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Patent infringement

Region: Ontario Answer # 302

Patent infringement occurs when, for example, someone makes, uses, or sells a patented invention without the permission of the owner. Generally speaking, for a patent infringement to occur, someone must make, use, or sell the invention in a country where the inventor holds a patent, without the direct or indirect permission of the owner. The Patent Office at the Canadian Intellectual Property Office (CIPO) will not prevent other people from infringing on your patent. It is up to the owner of a patented invention to ensure that no one else uses it.

Your invention is also protected for a period after the patent application is filed but before a patent is granted. This protection is only available for inventions that are eventually patented. If you receive a patent, you can sue someone for infringing your patent for an infringement that occurred after the day that your application is published. If you can prove that they infringed your patent, the court can order them to stop using your invention and to pay you compensation.

What to do if someone infringes your patent

If someone infringes your patent and you wish to pursue legal action, you should contact a lawyer. Whether the court agrees that an infringement has occurred will largely depend on the wording you used to define the invention in your patent application. This is why it is so important to clearly define your invention when you file an application for a patent. Also, it is important to be aware that patents are always open to re-examination or other forms of attack. This means that the person who infringes your patent may well argue that your patent is invalid.

Amendments to the Patent Act – Intervening Rights of Third Parties

On October 30, 2019, new Rules and Amendments to the Patent Act came into force, which make it consistent with international Patent law and include provisions to patent infringement and the protection and intervening rights of third parties.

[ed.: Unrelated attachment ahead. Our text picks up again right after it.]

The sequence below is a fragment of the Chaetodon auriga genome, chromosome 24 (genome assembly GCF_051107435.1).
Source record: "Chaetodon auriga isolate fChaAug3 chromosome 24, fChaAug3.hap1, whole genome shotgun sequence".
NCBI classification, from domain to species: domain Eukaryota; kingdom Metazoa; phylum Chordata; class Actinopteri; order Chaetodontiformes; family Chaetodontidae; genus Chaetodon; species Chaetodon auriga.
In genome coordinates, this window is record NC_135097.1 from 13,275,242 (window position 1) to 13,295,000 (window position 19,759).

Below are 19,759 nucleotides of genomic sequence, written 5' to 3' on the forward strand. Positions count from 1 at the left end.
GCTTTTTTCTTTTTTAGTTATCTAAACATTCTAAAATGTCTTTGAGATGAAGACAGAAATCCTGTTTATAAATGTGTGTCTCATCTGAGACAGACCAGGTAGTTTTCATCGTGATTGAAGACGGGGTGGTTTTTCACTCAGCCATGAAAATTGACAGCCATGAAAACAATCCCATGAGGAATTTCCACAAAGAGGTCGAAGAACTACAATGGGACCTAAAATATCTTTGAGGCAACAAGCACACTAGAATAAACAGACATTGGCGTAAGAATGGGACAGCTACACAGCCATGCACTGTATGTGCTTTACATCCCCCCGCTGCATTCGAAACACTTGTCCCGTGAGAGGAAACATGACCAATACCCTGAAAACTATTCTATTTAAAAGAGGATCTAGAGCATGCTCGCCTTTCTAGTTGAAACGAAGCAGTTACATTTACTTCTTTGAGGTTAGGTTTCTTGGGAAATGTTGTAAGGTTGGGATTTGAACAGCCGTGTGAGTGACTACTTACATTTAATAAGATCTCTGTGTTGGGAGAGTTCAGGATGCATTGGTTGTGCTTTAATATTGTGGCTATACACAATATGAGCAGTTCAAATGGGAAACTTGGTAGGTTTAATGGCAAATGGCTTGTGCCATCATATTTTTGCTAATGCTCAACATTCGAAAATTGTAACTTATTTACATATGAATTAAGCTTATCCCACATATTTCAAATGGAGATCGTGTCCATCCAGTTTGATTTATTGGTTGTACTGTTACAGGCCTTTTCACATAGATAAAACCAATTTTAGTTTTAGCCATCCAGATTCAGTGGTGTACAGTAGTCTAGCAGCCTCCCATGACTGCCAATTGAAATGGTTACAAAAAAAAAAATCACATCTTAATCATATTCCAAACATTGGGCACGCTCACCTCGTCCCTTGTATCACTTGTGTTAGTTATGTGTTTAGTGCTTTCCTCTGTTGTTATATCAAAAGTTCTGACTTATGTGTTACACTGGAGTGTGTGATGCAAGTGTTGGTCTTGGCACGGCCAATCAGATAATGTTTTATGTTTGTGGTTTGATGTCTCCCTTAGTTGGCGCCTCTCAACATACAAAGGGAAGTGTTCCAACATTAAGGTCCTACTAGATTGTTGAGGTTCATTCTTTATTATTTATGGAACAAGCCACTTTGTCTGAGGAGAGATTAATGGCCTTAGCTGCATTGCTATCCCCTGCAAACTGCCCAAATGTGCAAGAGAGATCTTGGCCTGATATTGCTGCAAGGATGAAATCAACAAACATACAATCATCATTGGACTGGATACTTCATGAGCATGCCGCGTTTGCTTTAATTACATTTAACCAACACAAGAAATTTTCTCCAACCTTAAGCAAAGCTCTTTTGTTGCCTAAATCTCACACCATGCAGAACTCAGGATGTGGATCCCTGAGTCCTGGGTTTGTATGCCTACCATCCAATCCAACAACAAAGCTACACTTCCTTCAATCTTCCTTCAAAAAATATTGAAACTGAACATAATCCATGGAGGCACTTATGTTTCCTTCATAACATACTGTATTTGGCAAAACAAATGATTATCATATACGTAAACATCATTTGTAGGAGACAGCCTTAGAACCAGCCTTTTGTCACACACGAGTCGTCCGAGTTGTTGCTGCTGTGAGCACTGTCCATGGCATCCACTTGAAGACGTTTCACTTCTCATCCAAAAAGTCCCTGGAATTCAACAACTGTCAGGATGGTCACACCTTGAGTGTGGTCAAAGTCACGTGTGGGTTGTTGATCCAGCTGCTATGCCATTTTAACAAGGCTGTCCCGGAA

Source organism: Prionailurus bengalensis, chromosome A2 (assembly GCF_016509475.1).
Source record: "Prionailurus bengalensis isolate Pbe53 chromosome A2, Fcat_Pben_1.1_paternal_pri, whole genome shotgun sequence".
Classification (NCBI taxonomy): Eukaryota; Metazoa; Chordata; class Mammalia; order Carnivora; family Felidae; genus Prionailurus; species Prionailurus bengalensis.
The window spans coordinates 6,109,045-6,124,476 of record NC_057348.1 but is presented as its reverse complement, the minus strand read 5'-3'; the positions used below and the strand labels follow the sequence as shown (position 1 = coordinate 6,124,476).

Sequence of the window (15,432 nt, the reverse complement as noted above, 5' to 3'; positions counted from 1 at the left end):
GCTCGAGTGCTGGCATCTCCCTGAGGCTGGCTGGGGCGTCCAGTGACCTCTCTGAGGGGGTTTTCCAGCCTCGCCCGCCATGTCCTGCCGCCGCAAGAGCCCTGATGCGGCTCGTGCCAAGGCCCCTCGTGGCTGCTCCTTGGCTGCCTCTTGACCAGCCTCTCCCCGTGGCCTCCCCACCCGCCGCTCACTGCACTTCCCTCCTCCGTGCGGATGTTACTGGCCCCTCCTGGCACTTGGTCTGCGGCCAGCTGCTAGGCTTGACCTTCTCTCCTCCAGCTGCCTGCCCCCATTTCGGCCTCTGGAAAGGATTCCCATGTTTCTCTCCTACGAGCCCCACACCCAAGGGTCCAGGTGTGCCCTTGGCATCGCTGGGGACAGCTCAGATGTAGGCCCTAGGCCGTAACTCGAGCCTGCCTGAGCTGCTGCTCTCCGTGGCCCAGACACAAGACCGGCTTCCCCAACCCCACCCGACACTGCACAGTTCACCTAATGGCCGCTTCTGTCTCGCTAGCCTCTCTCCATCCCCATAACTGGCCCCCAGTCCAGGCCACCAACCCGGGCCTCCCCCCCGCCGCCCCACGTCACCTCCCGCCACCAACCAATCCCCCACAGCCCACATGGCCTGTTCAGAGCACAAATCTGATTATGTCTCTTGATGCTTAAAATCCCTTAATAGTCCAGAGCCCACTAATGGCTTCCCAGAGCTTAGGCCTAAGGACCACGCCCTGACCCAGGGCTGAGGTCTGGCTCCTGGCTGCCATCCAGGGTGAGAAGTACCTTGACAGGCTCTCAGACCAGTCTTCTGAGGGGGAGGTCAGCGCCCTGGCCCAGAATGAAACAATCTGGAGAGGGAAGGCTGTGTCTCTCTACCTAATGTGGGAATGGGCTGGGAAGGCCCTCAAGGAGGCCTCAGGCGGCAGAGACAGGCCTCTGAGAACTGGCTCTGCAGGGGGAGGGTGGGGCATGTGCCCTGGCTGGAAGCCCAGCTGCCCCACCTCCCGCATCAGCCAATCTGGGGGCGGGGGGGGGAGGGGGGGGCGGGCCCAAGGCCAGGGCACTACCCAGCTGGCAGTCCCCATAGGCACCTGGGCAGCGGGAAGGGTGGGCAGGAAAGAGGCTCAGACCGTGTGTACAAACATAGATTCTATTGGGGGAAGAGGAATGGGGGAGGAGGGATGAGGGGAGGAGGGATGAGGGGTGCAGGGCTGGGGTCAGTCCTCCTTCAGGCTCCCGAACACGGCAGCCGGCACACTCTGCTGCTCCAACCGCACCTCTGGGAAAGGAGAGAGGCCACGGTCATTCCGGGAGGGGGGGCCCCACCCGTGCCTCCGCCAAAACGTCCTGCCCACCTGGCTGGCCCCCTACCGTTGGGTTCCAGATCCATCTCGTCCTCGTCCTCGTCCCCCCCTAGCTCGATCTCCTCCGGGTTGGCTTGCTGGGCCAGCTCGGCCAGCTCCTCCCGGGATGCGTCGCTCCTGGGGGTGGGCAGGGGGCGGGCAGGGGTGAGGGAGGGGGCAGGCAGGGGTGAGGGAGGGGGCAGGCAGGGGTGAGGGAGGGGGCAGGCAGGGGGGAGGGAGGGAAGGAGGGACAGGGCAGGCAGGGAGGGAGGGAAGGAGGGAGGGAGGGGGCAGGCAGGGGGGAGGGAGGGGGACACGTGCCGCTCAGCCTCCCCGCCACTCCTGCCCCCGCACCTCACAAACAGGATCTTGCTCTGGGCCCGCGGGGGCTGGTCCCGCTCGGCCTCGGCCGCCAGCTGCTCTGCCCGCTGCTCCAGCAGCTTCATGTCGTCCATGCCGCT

Protection of a third party against charges of infringement only apply under certain circumstances and where there is a “prescribed period” established under the Patent Regulations. As of October 30, 2019, protections may apply when the following has occurred:

1.  A failure to pay maintenance fees for pending applications 

  • If the application is deemed to be abandoned: The starting period of third party rights begins six months after non-payment of maintenance fees, and ends when the application is reinstated or the patent is granted, whichever is earlier, and it was shown that due care was taken regarding action on both.
  • If the application is deemed not to be abandoned: The starting period begins six months after non-payment of maintenance fees, and ends on the date the required fees are paid or the patent is granted, whichever is earlier.

2.  A failure to pay maintenance fees for granted patents

  • If the patent is deemed to be expired: The starting period of third party rights begins six months after non-payment of maintenance fees, and ends on the date the required fees are paid and it was shown that due care was taken to pay fees.
  • If the patent is deemed not to be expired: The starting period begins six months after non-payment of maintenance fees, and ends on the date the required fees are paid.

3.  A failure to request examination

  • If the application was deemed to be abandoned: The starting period of third party rights begins six months after the prescribed time to request examination during the application process, and ends on the date the application is reinstated or the patent was granted, whichever is earlier, and it was shown that due care was taken regarding action on both.
  • If the application was deemed not to be abandoned: The starting period begins six months after the prescribed time to request examination, and ends on the date the request was being made and all required fees were paid, or the patent was granted, whichever is earlier.

Section 55.11(2) of the Patent Act states that if a person, in good faith, committed an act under these circumstances that would otherwise constitute an infringement of that patent, that act is not an infringement of the patent. Therefore, the person may continue to commit the act even after the patent application is reinstated or the patent is granted.

For more information about patents, refer to the Canadian Intellectual Property Office.

For legal assistance if someone infringes your patent, or for other intellectual property matters, contact our preferred lawyers and see who’s right for you: 

Bereskin & Parr

Gilbert's LLP


Bereskin & Parr Intellectual Property ON All Topics March 21, 2018Bereskin & Parr Intellectual Property ON All Topics March 21, 2018

Gilbert’s LLP Intellectual Property ON All Topics March 21, 2018Gilbert’s LLP Intellectual Property ON All Topics March 21, 2018

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